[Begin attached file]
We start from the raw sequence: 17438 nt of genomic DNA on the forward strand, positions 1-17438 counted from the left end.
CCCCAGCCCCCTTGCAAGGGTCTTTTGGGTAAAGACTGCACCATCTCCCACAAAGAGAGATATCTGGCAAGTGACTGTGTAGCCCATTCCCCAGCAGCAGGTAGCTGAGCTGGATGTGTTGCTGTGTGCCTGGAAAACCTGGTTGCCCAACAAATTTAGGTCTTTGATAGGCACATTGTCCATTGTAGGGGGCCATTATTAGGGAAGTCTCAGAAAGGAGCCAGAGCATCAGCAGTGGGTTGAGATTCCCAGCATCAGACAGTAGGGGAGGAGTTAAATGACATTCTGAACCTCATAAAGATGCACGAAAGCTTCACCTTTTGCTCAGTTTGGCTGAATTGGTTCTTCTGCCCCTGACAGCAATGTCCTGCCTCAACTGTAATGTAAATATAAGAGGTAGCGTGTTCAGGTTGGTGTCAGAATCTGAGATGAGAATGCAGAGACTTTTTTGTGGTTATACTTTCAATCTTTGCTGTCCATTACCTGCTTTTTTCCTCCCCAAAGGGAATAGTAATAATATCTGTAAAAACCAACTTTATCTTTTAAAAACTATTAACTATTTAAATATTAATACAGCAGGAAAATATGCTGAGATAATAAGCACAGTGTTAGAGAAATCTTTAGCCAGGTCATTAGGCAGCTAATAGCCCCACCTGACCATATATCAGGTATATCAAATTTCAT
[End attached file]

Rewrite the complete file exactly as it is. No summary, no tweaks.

We start from the raw sequence: 17438 nt of genomic DNA on the forward strand, positions 1-17438 counted from the left end.
CCCCAGCCCCCTTGCAAGGGTCTTTTGGGTAAAGACTGCACCATCTCCCACAAAGAGAGATATCTGGCAAGTGACTGTGTAGCCCATTCCCCAGCAGCAGGTAGCTGAGCTGGATGTGTTGCTGTGTGCCTGGAAAACCTGGTTGCCCAACAAATTTAGGTCTTTGATAGGCACATTGTCCATTGTAGGGGGCCATTATTAGGGAAGTCTCAGAAAGGAGCCAGAGCATCAGCAGTGGGTTGAGATTCCCAGCATCAGACAGTAGGGGAGGAGTTAAATGACATTCTGAACCTCATAAAGATGCACGAAAGCTTCACCTTTTGCTCAGTTTGGCTGAATTGGTTCTTCTGCCCCTGACAGCAATGTCCTGCCTCAACTGTAATGTAAATATAAGAGGTAGCGTGTTCAGGTTGGTGTCAGAATCTGAGATGAGAATGCAGAGACTTTTTTGTGGTTATACTTTCAATCTTTGCTGTCCATTACCTGCTTTTTTCCTCCCCAAAGGGAATAGTAATAATATCTGTAAAAACCAACTTTATCTTTTAAAAACTATTAACTATTTAAATATTAATACAGCAGGAAAATATGCTGAGATAATAAGCACAGTGTTAGAGAAATCTTTAGCCAGGTCATTAGGCAGCTAATAGCCCCACCTGACCATATATCAGGTATATCAAATTTCAT